Therapy Puts the Brakes on Speech Barriers
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Therapy Puts the Brakes on Speech Barriers

Stuttering therapy can help the more than 3 million American adult stutterers strengthen their voice personally and professionally.

Written by Beth Phillips

Through better understanding of how the mouth and body work to produce non-stuttered speech, patients are able to improve their speaking abilities over time.

Through better understanding of how the mouth and body work to produce non-stuttered speech, patients are able to improve their speaking abilities over time.

Evans Middle School teacher and tennis coach Jody Bolin knows all too well that stuttering can be a constant struggle. The 39-year-old has stuttered off and on all his life, but was able to handle his speech problems for years by avoiding certain words or phrases.

“When [my speech] started getting bad, mostly in stressful situations related to certain job pressures, I would think about it more and start to predict difficult words and then struggle with them – a self-fulfilling prophecy, or curse,” Bolin said.

In 2000, Bolin decided to seek therapy.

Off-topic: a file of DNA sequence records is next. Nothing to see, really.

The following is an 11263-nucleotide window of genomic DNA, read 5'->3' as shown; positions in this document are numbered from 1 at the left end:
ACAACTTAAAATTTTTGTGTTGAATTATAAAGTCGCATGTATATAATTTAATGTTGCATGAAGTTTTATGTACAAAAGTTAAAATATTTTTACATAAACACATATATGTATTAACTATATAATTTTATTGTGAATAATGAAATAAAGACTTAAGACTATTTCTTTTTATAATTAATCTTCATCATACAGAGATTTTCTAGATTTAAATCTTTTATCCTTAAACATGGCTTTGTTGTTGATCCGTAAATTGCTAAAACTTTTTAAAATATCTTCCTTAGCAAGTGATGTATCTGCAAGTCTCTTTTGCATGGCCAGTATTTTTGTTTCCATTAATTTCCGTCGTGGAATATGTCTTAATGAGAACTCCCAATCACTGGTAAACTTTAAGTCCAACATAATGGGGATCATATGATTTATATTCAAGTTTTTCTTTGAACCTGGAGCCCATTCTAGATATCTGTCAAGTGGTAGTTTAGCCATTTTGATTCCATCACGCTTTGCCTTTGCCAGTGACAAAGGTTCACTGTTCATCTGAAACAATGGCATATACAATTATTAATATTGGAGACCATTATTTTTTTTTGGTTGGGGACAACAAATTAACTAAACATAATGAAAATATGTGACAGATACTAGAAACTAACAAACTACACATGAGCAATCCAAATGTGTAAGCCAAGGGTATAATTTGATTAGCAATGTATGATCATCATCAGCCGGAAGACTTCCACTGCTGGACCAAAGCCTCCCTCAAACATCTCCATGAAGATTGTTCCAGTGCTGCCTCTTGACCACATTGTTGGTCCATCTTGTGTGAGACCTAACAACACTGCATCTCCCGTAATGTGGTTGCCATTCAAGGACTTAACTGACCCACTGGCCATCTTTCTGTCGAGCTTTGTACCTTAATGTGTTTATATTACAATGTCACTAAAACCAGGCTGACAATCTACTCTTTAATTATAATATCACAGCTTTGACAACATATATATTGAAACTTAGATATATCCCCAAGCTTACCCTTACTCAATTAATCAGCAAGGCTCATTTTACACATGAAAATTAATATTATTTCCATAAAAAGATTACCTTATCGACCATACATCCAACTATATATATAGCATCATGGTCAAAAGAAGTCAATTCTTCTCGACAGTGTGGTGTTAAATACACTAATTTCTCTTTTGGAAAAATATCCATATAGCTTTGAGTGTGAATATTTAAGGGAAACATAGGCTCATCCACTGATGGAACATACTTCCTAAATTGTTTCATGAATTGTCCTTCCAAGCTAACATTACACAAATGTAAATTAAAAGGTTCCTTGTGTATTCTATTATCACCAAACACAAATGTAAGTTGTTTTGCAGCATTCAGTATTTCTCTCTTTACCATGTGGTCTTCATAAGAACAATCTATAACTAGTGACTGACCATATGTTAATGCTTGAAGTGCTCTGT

“It worked for a while but then the stuttering came back worse,” Bolin said. “I went to a clinic for a two-week intense course to help control the stuttering and it did for a couple of weeks, but after returning to work it gradually got worse again.”

Overcoming Obstacles

Stuttering – or stammering – is a communication disorder in which the flow of speech is broken by repetitions (li-li-like this), prolongations (lllllike this), or abnormal stoppages (no sound) of sounds and syllables, according to the Stuttering Foundation of America.

Although speech therapy might not be the answer for everyone who stutters, a recent study by the nonprofit Hollins Communications Research Institute has shown that stuttering therapy can help many of the 3 million American adults who stutter overcome job performance and income constraints that result from the condition.

The study found that employers and the general public often stereotype people who stutter as nervous, disorganized or mentally deficient. In addition, established industry studies show stuttering limits career and earnings opportunities for the majority of people with the speech disorder.

Yet, 79 percent of people who stutter and participated in stuttering therapy improved their employment situation, which respondents attributed to fluency skills learned during treatment, according to the study.

“An adult stutterer is pretty much a stutterer for life,” said James Dembowski, Ph.D., assistant professor in the Department of Speech-Language Pathology. “Although we do not think we can ‘cure’ an adult who stutters, we can certainly help that person achieve better control over his speech, and that can make a positive difference in a person’s professional and social interactions.”

Stuttering therapy for teens and adults usually means changing long-standing speech behaviors, emotions and attitudes about talking and communication in general, according to the Stuttering Foundation.